Archive for Wednesday, July 18, 2012

BSHS grad shares lessons learned in ancestral land

Preparing for a day of adventures, Else and Carsten Mortensen pause for a picture in downtown Gilleleje, Denmark. Bonner Springs High School graduate Riley Mortensen recently traveled to Denmark with Else, her grandmother.

Preparing for a day of adventures, Else and Carsten Mortensen pause for a picture in downtown Gilleleje, Denmark. Bonner Springs High School graduate Riley Mortensen recently traveled to Denmark with Else, her grandmother.

July 18, 2012

As I stood in the sand with the sun shining down and the colossal waves rolling in one after another, I couldn’t have dreamed of a better way to start my summer.

Never mind the fact that I was bundled up from head to toe in a hat, gloves and all. Watching the wind surfers gracefully command the ocean (these people think it’s summer when it’s 50 degrees out), there was no spot in the world I would have rather been. I felt a tingle in my fingers as I snapped the shot with my camera and captured a stunning and clear image of what I had always imagined a perfect day to look like. I was in Denmark with my family, and I had been anticipating this 13-day trip for months, knowing my adventure in the land of the Vikings would be one of a kind.

The light from the setting sun shines on the calm waters of the Gilleleje Harbor in this photo taken by Riley Mortensen, Bonner Springs High School graduate.

The light from the setting sun shines on the calm waters of the Gilleleje Harbor in this photo taken by Riley Mortensen, Bonner Springs High School graduate.

Denmark might seem like an odd vacation spot, but this trip centered on family. My grandparents Tage and Else Mortensen came to the USA from Denmark in 1947 after my grandpa had been offered an engineering job in Kansas City. After the war was over, there weren’t many openings for engineers in Denmark, so when offered a position in the US, he decided to give it a shot. It was a difficult move and my grandparents had to leave behind nearly everything, including their families, but they had decided together that it was what had to be done at the time.

Coming back to Denmark was like revisiting the past and living the life my grandparents had growing up, which is why I saved up all of my money and left behind the daily grind of being a working college student. This trip would mark the first visit to Denmark my grandma had been on in nearly four years, and also the first trip she would take without my grandpa, who passed away last October.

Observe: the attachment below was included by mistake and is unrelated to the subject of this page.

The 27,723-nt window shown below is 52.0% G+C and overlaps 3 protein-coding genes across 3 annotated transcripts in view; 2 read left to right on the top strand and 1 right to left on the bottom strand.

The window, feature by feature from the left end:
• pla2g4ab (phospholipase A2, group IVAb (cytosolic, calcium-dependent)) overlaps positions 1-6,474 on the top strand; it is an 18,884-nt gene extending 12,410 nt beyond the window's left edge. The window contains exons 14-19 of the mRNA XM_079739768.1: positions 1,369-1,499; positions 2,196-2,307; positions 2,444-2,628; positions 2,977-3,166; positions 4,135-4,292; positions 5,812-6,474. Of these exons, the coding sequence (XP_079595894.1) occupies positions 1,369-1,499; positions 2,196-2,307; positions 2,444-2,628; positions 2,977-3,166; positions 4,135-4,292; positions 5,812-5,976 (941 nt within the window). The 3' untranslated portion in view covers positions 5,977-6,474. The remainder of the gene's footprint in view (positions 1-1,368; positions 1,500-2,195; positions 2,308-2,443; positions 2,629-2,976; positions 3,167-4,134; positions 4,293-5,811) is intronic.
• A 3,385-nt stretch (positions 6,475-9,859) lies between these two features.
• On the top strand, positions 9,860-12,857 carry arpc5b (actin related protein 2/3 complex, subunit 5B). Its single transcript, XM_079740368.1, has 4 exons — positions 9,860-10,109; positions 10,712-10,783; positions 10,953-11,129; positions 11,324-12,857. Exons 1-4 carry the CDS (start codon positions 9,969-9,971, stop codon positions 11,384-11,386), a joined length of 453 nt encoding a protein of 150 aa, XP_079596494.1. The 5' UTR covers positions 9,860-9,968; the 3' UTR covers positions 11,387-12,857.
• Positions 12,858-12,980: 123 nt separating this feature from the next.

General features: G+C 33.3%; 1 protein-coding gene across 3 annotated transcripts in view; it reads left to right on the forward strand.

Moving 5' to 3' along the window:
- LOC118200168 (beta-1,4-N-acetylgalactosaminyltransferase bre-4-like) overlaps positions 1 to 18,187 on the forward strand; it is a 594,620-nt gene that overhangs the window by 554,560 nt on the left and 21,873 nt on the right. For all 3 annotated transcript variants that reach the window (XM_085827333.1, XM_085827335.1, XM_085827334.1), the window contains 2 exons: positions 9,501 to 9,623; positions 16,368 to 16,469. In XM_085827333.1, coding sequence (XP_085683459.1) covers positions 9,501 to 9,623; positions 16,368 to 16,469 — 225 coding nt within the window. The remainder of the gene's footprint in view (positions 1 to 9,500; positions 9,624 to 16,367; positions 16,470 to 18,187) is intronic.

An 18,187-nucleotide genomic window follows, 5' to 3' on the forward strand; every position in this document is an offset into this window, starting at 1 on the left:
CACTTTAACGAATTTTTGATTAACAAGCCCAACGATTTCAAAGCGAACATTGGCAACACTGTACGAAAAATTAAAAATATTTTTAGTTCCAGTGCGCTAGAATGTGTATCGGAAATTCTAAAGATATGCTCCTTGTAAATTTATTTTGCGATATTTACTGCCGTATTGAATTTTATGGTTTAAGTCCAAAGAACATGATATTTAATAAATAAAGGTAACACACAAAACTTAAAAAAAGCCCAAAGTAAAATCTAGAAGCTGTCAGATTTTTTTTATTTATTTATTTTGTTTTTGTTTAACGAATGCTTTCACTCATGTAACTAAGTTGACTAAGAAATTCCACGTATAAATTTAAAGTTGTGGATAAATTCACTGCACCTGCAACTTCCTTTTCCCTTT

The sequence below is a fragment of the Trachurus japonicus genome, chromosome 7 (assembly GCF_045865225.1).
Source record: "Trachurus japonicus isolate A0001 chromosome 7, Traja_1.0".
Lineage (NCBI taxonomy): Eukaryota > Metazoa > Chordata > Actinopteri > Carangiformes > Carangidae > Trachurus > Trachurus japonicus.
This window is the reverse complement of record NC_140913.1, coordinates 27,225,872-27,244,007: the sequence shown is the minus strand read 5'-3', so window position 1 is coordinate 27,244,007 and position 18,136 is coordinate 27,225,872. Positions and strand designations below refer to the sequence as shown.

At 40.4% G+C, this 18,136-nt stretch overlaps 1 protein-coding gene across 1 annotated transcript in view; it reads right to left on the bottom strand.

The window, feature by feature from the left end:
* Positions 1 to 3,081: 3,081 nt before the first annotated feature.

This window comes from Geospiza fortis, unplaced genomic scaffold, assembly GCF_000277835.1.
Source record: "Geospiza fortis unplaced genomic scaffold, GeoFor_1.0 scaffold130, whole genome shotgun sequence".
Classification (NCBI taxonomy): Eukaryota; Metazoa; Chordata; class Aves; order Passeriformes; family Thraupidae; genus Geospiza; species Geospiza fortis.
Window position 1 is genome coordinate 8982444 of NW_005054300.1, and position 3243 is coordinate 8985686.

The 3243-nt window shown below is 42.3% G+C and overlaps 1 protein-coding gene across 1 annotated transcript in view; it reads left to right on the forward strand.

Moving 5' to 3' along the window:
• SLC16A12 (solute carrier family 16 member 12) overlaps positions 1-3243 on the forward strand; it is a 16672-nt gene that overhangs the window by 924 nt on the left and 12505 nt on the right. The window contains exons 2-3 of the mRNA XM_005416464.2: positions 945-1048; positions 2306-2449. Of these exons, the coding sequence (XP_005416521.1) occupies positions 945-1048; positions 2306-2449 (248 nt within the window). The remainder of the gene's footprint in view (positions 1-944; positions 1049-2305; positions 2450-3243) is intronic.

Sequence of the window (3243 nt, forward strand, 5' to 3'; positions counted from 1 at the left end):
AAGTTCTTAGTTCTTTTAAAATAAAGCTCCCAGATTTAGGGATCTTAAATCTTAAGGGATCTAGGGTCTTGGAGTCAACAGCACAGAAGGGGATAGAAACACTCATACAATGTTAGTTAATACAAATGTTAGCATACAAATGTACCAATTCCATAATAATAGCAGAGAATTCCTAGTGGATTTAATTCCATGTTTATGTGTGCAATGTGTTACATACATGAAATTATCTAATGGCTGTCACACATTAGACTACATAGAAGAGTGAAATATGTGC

Farfar and Farmor, which in Danish means father’s father and father’s mother, had been married more than 60 years, and I wanted to be there for Farmor since I knew the trip might be a little rough. It’s rare that you find a couple that has the privilege and power to share a life together for more than six decades. My grandparents lived with nothing but appreciation and love for each other and the life they had created and built from the ground up.

When I came home, most of my friends asked me if I had done all the touristy things like seeing the castles. Although I have, that’s not what this trip was about. This trip was about family — sitting with Farmor listening to her speak Danish to her sisters and cousins of mine. It was about the war stories I was finally old enough to ask about and the long evenings spent discussing family history around the dining room table of our little summerhouse. It was the look in my Farmor’s eyes when she told me about the two times Farfar had been captured by the Germans.

First, he was taken along with all the other members of the Danish army. No one knew why, but later it was clear they had been moved out so as not to put up a fight when the Germans raided the city. The second time was much worse. Farfar had joined the Resistance and had been caught and taken to the prison in Copenhagen, which the Germans were using as their POW camp. Once he escaped he quickly made his way to the country to lay low and returned when the war was ending.

I’ve walked on the trails along the coast that were used to smuggle Jews over to Sweden. My cousins and I grew up on those trails. It’s part of our family history.

The history of Denmark is part of what makes it such a fascinating and unique country. In Denmark, beer is a lifestyle, and two out of three Danes have a last name that ends in “sen.” Diesel is cheaper than gas, the Royal family is celebrated in high regard, and castles and palaces are scattered along the rolling hills and coastlines like raindrops in a thunderstorm.

Life there consisted of an infinite amount of picture taking, tea with every meal, and fresh pastries every morning. While walking along the ocean, the cool breeze blew and you could taste the salty ocean on your lips. As I gazed upon the stunning hues of the water, it was clear we weren’t in Kansas anymore.

This was my fifth trip, so I’d been a frequent visitor wandering through dungeons and mixing in with the sea of people in the bustling city of Copenhagen. I had had my picture taken with the little mermaid who sits in the harbor; rode all the rides worthy of attention in Tivoli, Denmark’s most famous amusement park; and earned my first unofficial driver’s license in Legoland’s prestigious driving school at age 12.

This trip was one of a kind because as a child you may not know all the intimate details of your family, but as a young adult you learn just exactly how things came to be.

The real treat was in imagining all the characters in my family growing up in this beautiful country and having the courage to ask about it all. Enjoying the sun set on the ocean every night and watching the pink skies fade away was simply an added bonus.

I wouldn’t trade the experience for anything.

— Editor’s note: Riley Mortensen is a 2011 Bonner Springs High School graduate and student at the University of Missouri-Kansas City.

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